‘Meanwhile, back….’

Been a year of anniversaries, hasn’t it?

As an aside, the first modern centenary, according to a thing I read on the weekend in the TLS, was 400 years ago, 1617 – the 100th anniversary of the start of the Reformation. It marked the occasion when Martin Luther popped down to the local Mitre 10 and got a hammer & some nails, all the better to affix his wee note on the problem with Catholicism to the door of the local kirk.

We just, for New Zild political nerds, had the 30th Anniversary of the fourth Labour government’s December 1987 economic package. It was this which finally split that government, eventaully, with the ripping noise being the main political sound effect for the next 12 months.

More recently there was the 100th anniversaries of the Russian Revolution – the October, Bolshevik one, that is – and the Battle of Paschendale.

January 2017 was 50 years since Rob Muldoon first became finance minister, and didn’t that end well?

Musically, 1967 was a biggie.

I’m going to focus on music now, simply because I’m sitting in a hospital waiting room so screw having a look at anything serious.

Earlier in the year it was 50 years since the Beatles released their Sergeant Pepper’s Lonely Hearts Club Band album.

Someone coming to the matter, cold, would be left with the impression this was one of the greatest cultural event since the last greatest cultural event which got the baby boomers all excited.

There is, of course, the release of yet another rerelease/reissue/remastering of the album, this one is ‘super deluxe’ one in which you can hear Ringo scratching himself in both mono and stereo.

As someone who was only a month or so off my third birthday, I have to say Sgt Pepper didn’t make a great deal of impact on me at the time.

I can remember Penny Lane on the radio, earlier that year. It was, I now gather, originally intended for the album, as was the other side of that single, Strawberry Fields Forever, but they wanted a single and, as was the custom with British bands, it was released separately.

I think both are better than anything actually on the album, with the possible exception of A Day In The Life. Years later, as a teenager taking an interest in music and being more than a little disgruntled with what was on the radio at the time, I asked for the album for Christmas. It was, after all, supposed to be the greatest album of all time, according to the musical books I’d read.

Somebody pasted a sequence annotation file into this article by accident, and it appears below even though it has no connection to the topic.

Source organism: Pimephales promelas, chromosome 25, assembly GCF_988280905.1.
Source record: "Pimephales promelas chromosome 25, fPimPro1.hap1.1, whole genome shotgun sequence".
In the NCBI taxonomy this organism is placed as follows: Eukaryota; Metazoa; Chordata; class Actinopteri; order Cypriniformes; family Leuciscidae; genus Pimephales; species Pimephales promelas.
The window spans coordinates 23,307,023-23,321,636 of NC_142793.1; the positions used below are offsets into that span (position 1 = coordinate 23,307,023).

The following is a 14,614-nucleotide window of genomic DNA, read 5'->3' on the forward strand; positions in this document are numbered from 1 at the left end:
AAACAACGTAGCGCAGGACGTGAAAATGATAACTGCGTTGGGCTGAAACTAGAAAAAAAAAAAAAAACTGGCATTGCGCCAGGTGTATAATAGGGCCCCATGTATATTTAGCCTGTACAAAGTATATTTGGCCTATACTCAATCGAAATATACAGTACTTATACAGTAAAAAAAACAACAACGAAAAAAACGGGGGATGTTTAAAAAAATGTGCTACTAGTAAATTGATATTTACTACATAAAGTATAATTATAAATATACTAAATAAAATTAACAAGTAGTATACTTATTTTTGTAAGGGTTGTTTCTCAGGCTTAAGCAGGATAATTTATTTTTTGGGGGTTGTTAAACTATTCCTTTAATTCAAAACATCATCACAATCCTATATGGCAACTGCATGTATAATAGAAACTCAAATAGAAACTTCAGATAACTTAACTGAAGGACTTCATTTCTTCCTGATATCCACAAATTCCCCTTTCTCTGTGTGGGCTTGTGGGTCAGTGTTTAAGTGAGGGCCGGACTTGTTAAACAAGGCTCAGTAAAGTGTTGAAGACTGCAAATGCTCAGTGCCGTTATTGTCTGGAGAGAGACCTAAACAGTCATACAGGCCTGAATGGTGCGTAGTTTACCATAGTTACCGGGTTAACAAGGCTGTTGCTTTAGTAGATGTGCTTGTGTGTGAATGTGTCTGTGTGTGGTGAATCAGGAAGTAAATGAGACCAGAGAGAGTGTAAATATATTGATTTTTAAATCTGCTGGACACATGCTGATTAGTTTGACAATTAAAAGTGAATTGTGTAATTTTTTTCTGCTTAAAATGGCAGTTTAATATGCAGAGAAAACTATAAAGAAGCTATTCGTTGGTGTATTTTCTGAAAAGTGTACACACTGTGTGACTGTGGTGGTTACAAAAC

It was…interesting, certainly. Great swirling depths on some tracks, especially ‘Lucy in the Sky with Diamonds’ and ‘Being for the Benefit of Mr Kite’. Some of it was a bit naff. It was ok, and interesting – certainly more so than the disco (and worse) on the radio in the late’70s.

But ‘Penny Lane’ is a song I still associate with childhood summer: to me, those high exuberant trumpets sound like the sun on the skin feels. Dad had made a sandpit for us at the start of the summer and I remember playing with this great little red tractor in it; the sound of the old radiogram coming through the window, the kind of deep, wooden mahogany tones which are unique to the sort of cabinet those old devices came housed in.

I’m sure being mixed in mono had something to do with it, for audiophiles, and probably being played on vinyl also had an effect.

But I’ve never heard music with quite the same warm rich tones since. This is probably partly nostalgia but hey, its Christmas.

It is a bit weird, looking at the video clip the Beatles did at the time, because it is so clearly the dead of northern hemisphere winter and it is a song which to me beams the laid-back heat of a New Zealand summer.

Other music from that year – and it must have been a time I was starting to notice what was on the radio – was Bobbie Gentry’s Ode to Billie Joe.

This was very much to my taste, because it mentioned ‘my brother was out baling hay’. I loved the machinery brought in for making hay on the farm, especially the baler. There should be more songs which mentioned baling hay, I remember thinking at the time. The rest of the song seemed a bit pointless.

The Beatles – Hey Bulldog in the studio


Back in the late 60s the only time I remember seeing musical clips was when they were jammed in between programmes to fill a gap. The word ‘Interlude’ could come up. More often than not it was an orchestral version of ‘Do You Know the Way to San Jose’ being played with a film of a steam engine. My brother and I used to call that ‘The Interlude Song’.

I remember seeing a musical clip at my aunt’s – this would have been mid- 1968, and I was four – and being told it was The Beatles. I could never recall the song – the only thing I remembered was one of them, at the end,  picking up his jacket and throwing it over his shoulder.

Discovered recently, through Youtube, the song was ‘Lady Madonna’.

This clip is from the film which went with that, but – obviously – the song is not ‘Lady Madonna’

The tale goes they wanted to film the Beatles in the studio to go with the ‘Lady Madonna’ single and they figured, since they were in the studio anyway, they’d record a song.

The Lady Madonna clip has them singing and playing and at no point do the words and singing and playing match the tune, but that was pretty common in those days anyway.

A few years ago someone went back to the film, unscrambled it and put this together.

The song is one of Lennon’s nonsense numbers, in the same vein as the more well known ‘I Am the Walrus’. I like it for a lot of reasons, one of the big ones being it hasn’t been played so often any magic has long since departed, which is how I feel about most of the Beatles output.

It’s also got some great playing. The bass in particular, along with that nagging rhythm guitar riff. Ringo’s drums are heavier on the tomtoms than usual, and the lead guitar break is a great little slash and burner.